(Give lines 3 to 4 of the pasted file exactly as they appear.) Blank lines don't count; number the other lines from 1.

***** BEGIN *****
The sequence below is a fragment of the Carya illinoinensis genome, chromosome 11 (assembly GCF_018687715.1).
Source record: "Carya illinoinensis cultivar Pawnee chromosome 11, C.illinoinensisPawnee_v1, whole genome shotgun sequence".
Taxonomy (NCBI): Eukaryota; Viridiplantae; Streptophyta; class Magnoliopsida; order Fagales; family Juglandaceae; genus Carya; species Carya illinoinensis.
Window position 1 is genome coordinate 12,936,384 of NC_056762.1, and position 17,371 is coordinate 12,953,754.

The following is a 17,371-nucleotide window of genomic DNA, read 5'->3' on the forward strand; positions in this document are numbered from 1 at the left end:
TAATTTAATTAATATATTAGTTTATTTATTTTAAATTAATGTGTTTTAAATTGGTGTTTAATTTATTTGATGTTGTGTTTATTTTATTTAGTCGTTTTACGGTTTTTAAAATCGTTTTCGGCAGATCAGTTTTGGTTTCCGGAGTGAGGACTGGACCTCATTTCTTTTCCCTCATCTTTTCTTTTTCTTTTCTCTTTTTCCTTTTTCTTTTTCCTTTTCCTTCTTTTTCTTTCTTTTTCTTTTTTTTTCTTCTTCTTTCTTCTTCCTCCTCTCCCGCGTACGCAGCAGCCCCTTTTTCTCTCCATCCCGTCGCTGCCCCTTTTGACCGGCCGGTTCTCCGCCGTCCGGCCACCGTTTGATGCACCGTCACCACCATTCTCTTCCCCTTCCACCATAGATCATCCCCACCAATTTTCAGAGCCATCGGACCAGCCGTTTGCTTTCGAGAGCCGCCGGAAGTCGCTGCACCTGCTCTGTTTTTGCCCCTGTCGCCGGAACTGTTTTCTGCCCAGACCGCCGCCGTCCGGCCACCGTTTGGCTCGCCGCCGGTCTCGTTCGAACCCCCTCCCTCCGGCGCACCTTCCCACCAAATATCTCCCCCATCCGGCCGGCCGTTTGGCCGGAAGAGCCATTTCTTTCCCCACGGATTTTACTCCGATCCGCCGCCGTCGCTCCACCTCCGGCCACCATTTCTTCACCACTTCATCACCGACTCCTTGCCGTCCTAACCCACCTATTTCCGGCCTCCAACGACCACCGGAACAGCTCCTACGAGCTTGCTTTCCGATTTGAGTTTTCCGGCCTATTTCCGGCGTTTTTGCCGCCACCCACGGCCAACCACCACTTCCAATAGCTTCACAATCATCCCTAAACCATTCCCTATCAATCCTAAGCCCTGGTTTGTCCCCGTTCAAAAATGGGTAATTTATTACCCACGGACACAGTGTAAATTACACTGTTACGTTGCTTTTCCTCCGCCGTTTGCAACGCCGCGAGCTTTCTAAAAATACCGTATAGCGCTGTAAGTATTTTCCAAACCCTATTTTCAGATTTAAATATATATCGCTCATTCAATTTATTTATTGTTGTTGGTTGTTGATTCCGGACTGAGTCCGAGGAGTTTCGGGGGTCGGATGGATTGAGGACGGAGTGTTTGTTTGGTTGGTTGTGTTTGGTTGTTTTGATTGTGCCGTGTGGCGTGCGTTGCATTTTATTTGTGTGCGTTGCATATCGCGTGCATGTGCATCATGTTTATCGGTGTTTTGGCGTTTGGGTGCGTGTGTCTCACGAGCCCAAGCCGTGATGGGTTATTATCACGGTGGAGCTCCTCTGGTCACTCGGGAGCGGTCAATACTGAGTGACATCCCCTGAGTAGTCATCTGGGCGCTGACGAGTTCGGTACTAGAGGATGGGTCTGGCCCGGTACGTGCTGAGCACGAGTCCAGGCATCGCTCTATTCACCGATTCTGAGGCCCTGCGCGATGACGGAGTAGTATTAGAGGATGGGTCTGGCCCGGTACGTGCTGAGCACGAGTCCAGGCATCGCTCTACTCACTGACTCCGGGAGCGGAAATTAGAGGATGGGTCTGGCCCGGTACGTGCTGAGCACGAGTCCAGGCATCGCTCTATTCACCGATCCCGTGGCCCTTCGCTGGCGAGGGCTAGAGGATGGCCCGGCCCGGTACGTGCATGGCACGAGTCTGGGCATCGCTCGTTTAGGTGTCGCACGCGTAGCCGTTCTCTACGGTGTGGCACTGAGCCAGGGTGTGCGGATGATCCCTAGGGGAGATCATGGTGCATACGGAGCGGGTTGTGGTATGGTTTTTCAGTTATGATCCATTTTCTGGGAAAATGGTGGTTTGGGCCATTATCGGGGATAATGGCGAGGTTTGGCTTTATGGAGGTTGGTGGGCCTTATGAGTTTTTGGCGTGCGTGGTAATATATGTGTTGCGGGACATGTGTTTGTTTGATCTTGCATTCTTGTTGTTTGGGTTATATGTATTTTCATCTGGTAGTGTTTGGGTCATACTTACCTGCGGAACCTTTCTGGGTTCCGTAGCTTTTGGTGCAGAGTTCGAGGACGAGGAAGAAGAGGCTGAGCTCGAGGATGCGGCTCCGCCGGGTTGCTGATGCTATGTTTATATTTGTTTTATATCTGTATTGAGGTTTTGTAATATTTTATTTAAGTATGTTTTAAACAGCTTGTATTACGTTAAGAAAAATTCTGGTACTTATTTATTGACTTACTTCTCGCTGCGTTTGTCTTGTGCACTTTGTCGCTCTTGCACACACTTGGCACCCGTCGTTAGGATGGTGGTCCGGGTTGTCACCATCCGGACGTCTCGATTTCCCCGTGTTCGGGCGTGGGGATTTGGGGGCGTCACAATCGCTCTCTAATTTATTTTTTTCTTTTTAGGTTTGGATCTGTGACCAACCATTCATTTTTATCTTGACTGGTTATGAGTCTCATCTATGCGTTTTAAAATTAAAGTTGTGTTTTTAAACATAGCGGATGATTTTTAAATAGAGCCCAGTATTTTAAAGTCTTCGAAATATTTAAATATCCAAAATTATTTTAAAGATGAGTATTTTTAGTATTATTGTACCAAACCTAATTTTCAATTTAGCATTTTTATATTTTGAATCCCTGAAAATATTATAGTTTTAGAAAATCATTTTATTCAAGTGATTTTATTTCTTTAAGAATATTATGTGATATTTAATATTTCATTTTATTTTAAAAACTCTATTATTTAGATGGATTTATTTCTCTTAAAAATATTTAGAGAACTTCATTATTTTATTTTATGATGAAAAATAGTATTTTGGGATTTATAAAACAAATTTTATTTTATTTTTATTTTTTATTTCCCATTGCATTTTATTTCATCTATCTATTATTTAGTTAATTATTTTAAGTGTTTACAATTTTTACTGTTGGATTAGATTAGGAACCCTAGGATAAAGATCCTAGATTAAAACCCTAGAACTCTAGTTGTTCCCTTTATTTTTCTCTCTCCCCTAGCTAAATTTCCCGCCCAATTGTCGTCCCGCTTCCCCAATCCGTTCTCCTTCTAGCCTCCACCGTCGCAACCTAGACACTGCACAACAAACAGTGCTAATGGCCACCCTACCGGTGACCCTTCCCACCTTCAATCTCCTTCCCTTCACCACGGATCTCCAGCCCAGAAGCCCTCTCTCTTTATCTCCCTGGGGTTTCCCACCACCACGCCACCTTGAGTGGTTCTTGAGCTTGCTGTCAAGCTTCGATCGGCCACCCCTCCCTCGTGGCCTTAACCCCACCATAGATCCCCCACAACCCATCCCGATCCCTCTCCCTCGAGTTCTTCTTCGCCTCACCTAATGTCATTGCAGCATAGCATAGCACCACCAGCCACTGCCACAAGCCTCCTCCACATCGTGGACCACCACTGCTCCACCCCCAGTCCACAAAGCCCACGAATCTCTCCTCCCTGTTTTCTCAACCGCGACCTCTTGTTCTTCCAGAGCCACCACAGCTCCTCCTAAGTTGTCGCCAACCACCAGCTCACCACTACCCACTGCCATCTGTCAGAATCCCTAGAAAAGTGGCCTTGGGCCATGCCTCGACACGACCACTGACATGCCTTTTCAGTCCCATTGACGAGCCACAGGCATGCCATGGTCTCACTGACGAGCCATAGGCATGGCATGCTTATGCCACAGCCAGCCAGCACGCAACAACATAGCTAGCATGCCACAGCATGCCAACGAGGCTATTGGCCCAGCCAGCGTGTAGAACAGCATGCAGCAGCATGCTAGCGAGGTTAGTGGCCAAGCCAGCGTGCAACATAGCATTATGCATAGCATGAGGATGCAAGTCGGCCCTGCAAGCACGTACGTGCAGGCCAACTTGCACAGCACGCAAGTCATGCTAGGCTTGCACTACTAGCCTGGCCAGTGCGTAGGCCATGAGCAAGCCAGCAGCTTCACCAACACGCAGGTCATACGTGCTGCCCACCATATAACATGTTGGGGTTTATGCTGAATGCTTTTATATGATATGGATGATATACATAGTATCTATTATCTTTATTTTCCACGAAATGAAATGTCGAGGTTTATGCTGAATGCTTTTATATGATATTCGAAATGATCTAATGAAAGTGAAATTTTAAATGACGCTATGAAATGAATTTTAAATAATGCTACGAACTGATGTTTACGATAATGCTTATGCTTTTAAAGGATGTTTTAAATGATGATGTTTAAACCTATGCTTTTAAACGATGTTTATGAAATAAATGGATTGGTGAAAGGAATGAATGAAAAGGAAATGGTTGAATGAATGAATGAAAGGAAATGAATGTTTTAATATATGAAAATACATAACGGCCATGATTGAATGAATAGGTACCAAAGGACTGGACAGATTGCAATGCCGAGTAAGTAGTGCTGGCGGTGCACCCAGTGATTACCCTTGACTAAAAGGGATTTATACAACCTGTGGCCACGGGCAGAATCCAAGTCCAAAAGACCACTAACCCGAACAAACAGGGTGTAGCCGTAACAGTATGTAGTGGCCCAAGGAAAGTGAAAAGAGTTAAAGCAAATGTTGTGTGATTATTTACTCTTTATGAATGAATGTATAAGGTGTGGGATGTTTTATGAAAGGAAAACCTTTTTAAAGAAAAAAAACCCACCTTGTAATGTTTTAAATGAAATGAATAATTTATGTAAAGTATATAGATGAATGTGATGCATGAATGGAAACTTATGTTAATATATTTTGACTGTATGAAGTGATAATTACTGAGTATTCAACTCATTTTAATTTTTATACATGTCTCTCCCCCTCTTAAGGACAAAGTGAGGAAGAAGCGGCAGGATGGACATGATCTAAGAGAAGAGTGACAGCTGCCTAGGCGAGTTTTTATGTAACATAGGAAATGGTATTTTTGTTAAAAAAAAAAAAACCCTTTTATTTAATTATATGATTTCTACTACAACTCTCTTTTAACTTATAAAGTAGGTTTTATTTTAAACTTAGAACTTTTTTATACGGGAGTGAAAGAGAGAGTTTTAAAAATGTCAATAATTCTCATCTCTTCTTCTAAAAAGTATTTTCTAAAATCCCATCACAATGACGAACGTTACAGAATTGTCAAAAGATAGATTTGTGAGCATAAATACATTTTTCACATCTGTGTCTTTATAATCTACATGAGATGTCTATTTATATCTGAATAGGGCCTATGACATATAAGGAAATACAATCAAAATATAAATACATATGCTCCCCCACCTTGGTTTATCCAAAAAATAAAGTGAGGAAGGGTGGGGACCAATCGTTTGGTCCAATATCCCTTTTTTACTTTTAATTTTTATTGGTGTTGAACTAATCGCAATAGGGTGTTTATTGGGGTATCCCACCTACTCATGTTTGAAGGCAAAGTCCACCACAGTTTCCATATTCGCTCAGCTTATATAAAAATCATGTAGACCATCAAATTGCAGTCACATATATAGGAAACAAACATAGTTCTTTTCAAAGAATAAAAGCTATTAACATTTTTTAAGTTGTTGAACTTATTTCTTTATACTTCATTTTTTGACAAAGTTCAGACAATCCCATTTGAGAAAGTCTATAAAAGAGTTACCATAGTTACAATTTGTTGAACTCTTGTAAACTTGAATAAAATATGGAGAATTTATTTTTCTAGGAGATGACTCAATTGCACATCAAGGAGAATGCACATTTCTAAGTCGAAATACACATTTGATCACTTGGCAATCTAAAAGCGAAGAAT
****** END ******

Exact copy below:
Taxonomy (NCBI): Eukaryota; Viridiplantae; Streptophyta; class Magnoliopsida; order Fagales; family Juglandaceae; genus Carya; species Carya illinoinensis.
Window position 1 is genome coordinate 12,936,384 of NC_056762.1, and position 17,371 is coordinate 12,953,754.